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Methyl tert-butyl ether (MTBE), the widely used gasoline oxygenate, has been identified as a common ground water contaminant, and BTEX compounds (benzene, toluene, ethylbenzene, and xylenes) have long been associated with gasoline spills. Because not all instances of ground water contamination by MTBE and BTEX can be attributed to spills or leaking storage tanks, other potential sources need to be considered. In this study, used motor oil was investigated as a potential source of these contaminants. MTBE in oil was measured directly by methanol extraction and gas chromatography using a flame ionization detector (GC/FID). Water was equilibrated with oil samples and analyzed for MTBE, BTEX, and the oxygenate tert-amyl...
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Tucked in a grove of thorny mesquite trees, on an ancient coral reef on the south side of the Hawaiian island of Oahu, west of Pearl Harbor, a small unmanned observatory quietly records the Earth’s time-varying magnetic field. The Honolulu Magnetic Observatory is 1 of 14 that the U.S. Geological Survey Geomag­netism Program operates at various locations across the United States and its territories.Data from these observatories, Honolulu, and those operated by institutions in foreign countries, record a variety of magnetic signals related to a wide diversity of physical phenomena in the Earth’s interior and its surrounding outer-space environment. USGS magnetic observatory operations are an integral part of a U.S....
Categories: Publication; Types: Citation; Tags: Fact Sheet
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This field trip examines the geology of rocks of the Keweenawan Supergroup (1 .1 Ga) and related intrusive rocks of the Midcontinent rift system (MRS) in the western part of the northern peninsula of Michigan. The combination of stops includes all formations of the Keweenawan Supergroup in this region. Examination of all described localities requires more than a single day and participants are encouraged to use this guidebook on their own to supplement the localities that will be visited on our one-day trip. Because of uncertainties of weather, road conditions, and remaining snow pack in early May in this region of very heavy snowfall, the stops that we will visitwill not be known until the date of the trip. Stops...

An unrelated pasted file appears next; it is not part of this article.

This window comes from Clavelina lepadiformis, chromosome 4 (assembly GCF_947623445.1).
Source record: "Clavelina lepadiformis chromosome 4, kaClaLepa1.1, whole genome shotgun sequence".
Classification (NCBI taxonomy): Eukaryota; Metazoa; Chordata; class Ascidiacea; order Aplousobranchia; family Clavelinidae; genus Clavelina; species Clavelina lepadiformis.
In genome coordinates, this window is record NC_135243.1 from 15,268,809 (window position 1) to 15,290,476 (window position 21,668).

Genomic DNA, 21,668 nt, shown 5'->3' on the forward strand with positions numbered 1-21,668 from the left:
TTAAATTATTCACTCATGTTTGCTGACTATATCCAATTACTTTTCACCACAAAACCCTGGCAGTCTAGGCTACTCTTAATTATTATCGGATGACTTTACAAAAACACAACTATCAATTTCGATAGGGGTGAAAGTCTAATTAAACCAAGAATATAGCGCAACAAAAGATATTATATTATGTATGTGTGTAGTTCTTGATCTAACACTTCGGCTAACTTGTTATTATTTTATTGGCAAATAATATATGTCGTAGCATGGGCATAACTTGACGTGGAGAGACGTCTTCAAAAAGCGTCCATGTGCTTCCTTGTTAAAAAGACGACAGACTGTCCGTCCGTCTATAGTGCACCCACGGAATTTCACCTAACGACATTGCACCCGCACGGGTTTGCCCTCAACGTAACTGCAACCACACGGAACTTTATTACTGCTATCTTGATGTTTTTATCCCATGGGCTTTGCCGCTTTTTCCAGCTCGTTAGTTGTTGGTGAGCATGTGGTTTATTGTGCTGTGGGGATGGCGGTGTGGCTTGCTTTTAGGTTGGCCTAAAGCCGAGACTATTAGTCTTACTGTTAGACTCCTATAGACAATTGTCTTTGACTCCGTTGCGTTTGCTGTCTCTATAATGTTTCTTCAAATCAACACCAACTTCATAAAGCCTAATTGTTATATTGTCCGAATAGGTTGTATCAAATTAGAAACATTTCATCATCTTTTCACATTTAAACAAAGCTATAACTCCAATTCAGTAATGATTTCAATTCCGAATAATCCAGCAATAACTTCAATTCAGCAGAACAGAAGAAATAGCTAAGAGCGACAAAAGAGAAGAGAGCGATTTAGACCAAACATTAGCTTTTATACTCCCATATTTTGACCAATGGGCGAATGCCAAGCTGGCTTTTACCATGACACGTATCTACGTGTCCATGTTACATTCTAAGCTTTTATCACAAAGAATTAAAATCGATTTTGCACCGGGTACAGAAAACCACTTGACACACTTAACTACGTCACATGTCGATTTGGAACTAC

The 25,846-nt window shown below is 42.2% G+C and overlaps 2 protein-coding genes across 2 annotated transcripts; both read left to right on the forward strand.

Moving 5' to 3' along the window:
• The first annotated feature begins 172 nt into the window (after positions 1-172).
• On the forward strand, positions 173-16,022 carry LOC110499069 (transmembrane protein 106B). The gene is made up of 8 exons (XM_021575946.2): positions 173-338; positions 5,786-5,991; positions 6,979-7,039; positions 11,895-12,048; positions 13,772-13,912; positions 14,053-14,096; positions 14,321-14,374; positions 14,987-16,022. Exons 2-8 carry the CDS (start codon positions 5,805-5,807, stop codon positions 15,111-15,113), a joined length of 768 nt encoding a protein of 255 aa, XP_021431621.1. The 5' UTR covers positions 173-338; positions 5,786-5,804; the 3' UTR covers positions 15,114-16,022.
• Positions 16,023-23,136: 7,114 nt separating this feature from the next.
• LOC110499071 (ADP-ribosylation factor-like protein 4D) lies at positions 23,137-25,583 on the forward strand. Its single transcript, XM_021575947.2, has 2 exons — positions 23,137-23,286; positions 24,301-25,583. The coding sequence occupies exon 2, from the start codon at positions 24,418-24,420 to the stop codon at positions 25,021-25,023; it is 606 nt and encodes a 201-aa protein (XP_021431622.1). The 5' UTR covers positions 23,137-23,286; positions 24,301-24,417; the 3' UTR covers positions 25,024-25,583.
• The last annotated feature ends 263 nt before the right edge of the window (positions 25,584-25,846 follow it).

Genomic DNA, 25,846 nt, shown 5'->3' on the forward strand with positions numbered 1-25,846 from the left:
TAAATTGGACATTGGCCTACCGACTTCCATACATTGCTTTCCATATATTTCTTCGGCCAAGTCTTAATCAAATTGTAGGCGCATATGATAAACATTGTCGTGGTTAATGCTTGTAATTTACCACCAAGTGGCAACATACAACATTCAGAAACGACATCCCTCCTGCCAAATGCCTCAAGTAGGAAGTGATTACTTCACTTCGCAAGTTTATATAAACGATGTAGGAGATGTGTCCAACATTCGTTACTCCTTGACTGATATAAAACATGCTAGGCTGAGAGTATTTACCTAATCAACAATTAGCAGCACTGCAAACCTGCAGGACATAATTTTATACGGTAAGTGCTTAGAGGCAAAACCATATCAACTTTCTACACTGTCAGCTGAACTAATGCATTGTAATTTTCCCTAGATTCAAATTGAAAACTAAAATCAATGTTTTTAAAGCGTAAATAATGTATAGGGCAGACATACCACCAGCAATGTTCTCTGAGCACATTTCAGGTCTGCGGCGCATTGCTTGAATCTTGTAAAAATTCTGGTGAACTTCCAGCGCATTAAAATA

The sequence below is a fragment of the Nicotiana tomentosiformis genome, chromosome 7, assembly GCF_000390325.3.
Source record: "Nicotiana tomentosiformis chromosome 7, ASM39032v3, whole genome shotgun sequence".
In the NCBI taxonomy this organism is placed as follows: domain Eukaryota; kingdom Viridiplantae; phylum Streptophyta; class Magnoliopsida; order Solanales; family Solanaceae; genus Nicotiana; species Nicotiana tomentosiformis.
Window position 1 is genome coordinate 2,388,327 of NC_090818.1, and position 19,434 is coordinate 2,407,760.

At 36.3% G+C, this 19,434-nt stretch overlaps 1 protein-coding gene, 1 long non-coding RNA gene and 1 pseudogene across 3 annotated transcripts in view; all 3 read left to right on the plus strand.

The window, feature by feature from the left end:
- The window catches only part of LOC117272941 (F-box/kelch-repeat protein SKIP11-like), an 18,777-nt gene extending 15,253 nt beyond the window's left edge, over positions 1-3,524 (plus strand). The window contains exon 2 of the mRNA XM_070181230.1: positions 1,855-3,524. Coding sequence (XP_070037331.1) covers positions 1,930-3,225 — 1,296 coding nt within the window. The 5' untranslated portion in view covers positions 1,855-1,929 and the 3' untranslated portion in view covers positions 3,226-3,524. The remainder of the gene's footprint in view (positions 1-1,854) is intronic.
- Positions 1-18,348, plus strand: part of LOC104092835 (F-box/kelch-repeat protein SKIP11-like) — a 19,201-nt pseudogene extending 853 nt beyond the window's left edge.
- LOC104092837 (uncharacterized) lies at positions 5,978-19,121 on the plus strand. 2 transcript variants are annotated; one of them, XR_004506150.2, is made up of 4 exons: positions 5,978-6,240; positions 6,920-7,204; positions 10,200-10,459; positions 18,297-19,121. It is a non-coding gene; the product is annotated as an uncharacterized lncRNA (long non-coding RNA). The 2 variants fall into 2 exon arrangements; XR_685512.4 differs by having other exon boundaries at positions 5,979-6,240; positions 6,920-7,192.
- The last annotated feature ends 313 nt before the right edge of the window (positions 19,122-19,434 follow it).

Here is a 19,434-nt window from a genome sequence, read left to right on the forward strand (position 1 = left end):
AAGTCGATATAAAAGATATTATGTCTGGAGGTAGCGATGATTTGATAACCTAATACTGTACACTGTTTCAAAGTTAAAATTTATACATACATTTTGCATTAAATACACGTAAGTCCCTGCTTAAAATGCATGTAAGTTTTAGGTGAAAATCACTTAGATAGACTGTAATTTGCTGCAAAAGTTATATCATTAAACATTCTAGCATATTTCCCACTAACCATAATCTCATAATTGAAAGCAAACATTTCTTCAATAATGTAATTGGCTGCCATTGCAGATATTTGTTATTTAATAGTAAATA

Categories: Publication; Types: Citation
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Mercury (total and methyl) was evaluated in snow samples collected near a major mercury emission source on the Idaho National Engineering and Environmental Laboratory (INEEL) insoutheastern Idaho and 160 km downwind in Teton Range in westernWyoming. The sampling was done to assess near-field (<12 km)deposition rates around the source, compare them to those measured in a relatively remote, pristine downwind location, andto use the measurements to develop improved, site-specific modelinput parameters for precipitation scavenging coefficient and thefraction of Hg emissions deposited locally. Measured snow waterconcentrations (ng L-1) were converted to deposition (ugm-2) using the sample location snow water equivalent....
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Processes influencing estuarine phytoplankton growth occur over a range of time scales, but many conceptual and numerical models of estuarine phytoplankton production dynamics neglect mechanisms occurring on the shorter (e.g., intratidal) time scales. We used a numerical model to explore the influence of short time-scale variability in phytoplankton sources and sinks on long-term growth in an idealized water column that shallows and deepens with the semidiurnal tide. Model results show that tidal fluctuations in water surface elevation can determine whether long-term phytoplankton growth is positive or negative. Hourly-scale interactions influencing weekly-scale to monthly-scale phytoplankton dynamics include intensification...
Categories: Publication; Types: Citation; Tags: Estuaries


map background search result map search result map Geology of Keweenawan Supergroup Rocks near the Porcupine Mountains, Ontonagon and Gogebic Counties, Michigan Geology of Keweenawan Supergroup Rocks near the Porcupine Mountains, Ontonagon and Gogebic Counties, Michigan